A: This can be a very controversial issue and I commend you for digging deeper to find out how to make sure you have a financially secure retirement. There are quite a few books available at the Capital Area District Library that will help you sort through the issue of just how much you should be saving.
o You Can Do It!: The Boomer’s Guide To A Great Retirement by Jonathan D. Pond
o Coming Up Short: The Challenge Of 401(K) Plans by Alicia H. Munnell, Annika Sundén
o Live It Up Without Outliving Your Money!: 10 Steps To A Perfect Retirement Portfolio by Paul Merriman
o We’re Not In Kansas Anymore: Strategies For Retiring Rich In A Totally Changed World by Walter Updegrave
o Your Complete Retirement Planning Road Map: The Leave-Nothing-To-Chance, Worry-Free, All-Systems-Go Guide by Ed Slott
And as you’ve noticed, there are a wealth of articles out there about whether we’re saving too much, or not enough, for our retirement. One article in Fortune Magazine by Yuval Rosenberg that covers this very issue. Use the link below to read the entire article.
I’ve included a few snippets for you to read now.
Financial planners often set savings targets based on replacing 70% or more of pre-retirement income. Yet recently a cadre of economists have challenged that approach, suggesting it often results in wildly misguided targets. Foremost among those fighting the orthodoxy is Laurence J. Kotlikoff of Boston University. In a 2006 paper, Kotlikoff found that online savings and insurance calculators from the likes of Fidelity and TIAA-CREF can tell people to save five times too much. (Kotlikoff admits he is not an impartial observer, having developed his own planning software called ESPlanner.) On the other hand, Dartmouth economist Jonathan Skinner – a former student of Kotlikoff’s – used ESPlanner for a forthcoming paper and concluded that retirement-savings requirements may be significantly higher than Kotlikoff suggests. Fortune’s Yuval Rosenberg asked the two professors to sound off on the topic. What follows are excerpts from their debate.
FORTUNE: Professor Kotlikoff, you call much of financial planning "malpractice" and say that online calculators are telling people to save way too much. Why?
KOTLIKOFF: The basic problem here is that they’re using a replacement-rate methodology, which makes mind-bogglingly stupid assumptions, including that the spending you do before retirement will continue right through age 100. And by that I mean all the spending you do on your kids, all the mortgage payments you’re making before retirement. So it’s not surprising it comes out with crazy recommendations. For a lot of middle-class households, following those recommendations and trying to get an 80% replacement rate would involve starvation. Then the second stage of the malpractice is that after you’ve recommended far too much saving, you then induce them to invest in riskier securities to raise the probability of making this target.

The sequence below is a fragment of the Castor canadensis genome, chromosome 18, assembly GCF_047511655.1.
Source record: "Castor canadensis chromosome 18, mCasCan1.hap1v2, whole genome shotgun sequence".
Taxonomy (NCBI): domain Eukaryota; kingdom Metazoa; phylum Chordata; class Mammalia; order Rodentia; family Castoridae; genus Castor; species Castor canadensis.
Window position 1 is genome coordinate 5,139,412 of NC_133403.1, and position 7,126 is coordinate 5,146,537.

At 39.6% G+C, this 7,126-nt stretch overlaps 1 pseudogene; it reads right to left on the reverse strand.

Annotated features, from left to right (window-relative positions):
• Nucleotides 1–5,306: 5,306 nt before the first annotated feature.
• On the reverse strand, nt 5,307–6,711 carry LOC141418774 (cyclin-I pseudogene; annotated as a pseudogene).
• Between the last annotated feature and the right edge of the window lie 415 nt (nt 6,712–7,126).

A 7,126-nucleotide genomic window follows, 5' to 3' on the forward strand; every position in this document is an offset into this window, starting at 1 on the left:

FORTUNE: But isn’t it better to save too much than too little?
KOTLIKOFF: I’m talking here about these companies recommending five times too much saving and five times too much life insurance. So the risk there is that people will squander their youth rather than their money. They’ll save like crazy, and they’ll either die too young to enjoy their savings or they’ll not die and have spent all this money enriching life insurance agents.
FORTUNE: Professor Skinner, you used Larry’s ESPlanner and concluded people aren’t saving enough.
SKINNER: A mind-numbing number of variables really matter a lot. Let me give you an example. Let’s say you take Larry’s program and you set up a couple with no kids and run the numbers. Now let’s add two kids and future college costs of about $160,000 combined. Well, actually your required wealth drops by a quarter of a million dollars because with kids you get rid of the caviar and fine wine and you go to peanut butter.
But the model assumes, then, that you stick with peanut butter throughout your retirement. It assumes you won’t celebrate your kids’ leaving by breaking out the caviar or by saying, "I’ve been deprived for so long – now I want to go on a cruise." It is possible to change the program’s assumptions, but I think there are a lot of implicit default parameters in the model that really require almost a Ph.D. in economics or demography to understand.
FORTUNE: So is there anything one can do to better prepare for retirement?
SKINNER: I agree that a lot of people are constrained. My own impression is that for people in their 20s and 30s the name of the game is to max out on your 401(k) contributions or set up a supplemental savings program that you can do through your employer and start thinking about housing equity. And it’s really only in your 40s and 50s that people should be focusing on saving a lot outside of houses and 401(k)s.
Elizabeth Kudwa is the Head Librarian at the Leslie Library,
201 Pennsylvania Street, Leslie, MI. Contact her at 517-589-9400 or by e-mail at